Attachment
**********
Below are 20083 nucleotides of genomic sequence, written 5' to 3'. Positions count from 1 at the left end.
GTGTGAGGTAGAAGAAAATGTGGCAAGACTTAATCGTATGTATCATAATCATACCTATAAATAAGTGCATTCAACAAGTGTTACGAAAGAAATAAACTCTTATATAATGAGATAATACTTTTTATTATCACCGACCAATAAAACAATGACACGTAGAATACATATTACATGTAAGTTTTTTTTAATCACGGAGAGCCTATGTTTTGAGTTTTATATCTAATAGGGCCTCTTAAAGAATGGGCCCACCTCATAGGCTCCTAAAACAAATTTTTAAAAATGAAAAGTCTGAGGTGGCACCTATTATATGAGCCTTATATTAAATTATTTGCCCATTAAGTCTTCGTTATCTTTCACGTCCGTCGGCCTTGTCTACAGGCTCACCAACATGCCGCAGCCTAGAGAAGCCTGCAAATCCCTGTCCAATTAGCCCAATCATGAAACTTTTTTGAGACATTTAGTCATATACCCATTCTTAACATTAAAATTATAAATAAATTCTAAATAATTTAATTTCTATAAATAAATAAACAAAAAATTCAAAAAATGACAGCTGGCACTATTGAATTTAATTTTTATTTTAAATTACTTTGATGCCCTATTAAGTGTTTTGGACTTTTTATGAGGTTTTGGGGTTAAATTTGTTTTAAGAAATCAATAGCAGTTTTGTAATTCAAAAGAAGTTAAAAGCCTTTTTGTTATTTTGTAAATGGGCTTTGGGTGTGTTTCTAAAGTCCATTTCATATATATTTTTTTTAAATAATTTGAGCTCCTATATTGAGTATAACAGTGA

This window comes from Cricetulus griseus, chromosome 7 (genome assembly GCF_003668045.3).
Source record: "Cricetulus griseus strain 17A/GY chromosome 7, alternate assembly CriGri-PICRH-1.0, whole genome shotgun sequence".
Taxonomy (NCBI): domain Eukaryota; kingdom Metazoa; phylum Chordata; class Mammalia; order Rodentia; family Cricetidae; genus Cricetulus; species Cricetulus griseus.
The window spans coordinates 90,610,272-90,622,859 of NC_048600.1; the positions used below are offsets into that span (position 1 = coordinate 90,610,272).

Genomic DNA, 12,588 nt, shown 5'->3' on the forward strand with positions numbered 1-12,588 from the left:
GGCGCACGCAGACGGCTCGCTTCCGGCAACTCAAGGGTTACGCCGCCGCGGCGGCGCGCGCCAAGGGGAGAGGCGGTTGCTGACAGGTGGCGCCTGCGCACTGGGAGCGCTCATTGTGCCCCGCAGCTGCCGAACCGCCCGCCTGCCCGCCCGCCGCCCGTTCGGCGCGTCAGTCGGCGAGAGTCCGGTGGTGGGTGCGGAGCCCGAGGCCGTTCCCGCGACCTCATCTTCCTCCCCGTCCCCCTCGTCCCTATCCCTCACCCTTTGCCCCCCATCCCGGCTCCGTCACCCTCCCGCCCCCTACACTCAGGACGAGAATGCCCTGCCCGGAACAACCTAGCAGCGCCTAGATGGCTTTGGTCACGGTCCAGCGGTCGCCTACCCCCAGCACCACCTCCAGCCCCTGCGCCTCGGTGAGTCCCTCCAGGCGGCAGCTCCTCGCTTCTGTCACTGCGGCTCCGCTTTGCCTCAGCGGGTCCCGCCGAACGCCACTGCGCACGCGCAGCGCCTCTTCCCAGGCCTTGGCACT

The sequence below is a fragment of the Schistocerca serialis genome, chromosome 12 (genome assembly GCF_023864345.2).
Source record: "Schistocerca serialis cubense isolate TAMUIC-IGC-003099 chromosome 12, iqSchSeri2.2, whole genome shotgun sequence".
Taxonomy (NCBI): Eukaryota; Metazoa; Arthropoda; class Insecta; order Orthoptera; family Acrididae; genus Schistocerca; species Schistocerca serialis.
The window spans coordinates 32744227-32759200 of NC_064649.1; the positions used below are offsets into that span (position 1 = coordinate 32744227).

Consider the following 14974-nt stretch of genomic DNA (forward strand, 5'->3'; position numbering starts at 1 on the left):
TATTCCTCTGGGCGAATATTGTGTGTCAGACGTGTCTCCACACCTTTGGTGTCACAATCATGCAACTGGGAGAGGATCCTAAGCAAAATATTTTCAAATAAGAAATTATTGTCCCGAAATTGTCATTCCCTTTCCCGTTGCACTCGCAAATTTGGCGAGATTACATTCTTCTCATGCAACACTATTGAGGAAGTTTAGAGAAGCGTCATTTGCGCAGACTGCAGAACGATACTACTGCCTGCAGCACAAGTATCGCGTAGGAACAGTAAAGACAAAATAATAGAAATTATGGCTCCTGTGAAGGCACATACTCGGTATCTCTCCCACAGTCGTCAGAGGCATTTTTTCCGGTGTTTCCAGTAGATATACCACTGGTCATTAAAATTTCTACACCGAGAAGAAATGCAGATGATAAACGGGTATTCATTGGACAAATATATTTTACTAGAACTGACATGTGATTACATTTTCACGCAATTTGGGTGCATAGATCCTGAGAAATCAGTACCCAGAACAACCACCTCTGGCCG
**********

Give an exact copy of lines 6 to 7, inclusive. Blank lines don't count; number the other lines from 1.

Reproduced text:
The window spans coordinates 90,610,272-90,622,859 of NC_048600.1; the positions used below are offsets into that span (position 1 = coordinate 90,610,272).

Genomic DNA, 12,588 nt, shown 5'->3' on the forward strand with positions numbered 1-12,588 from the left: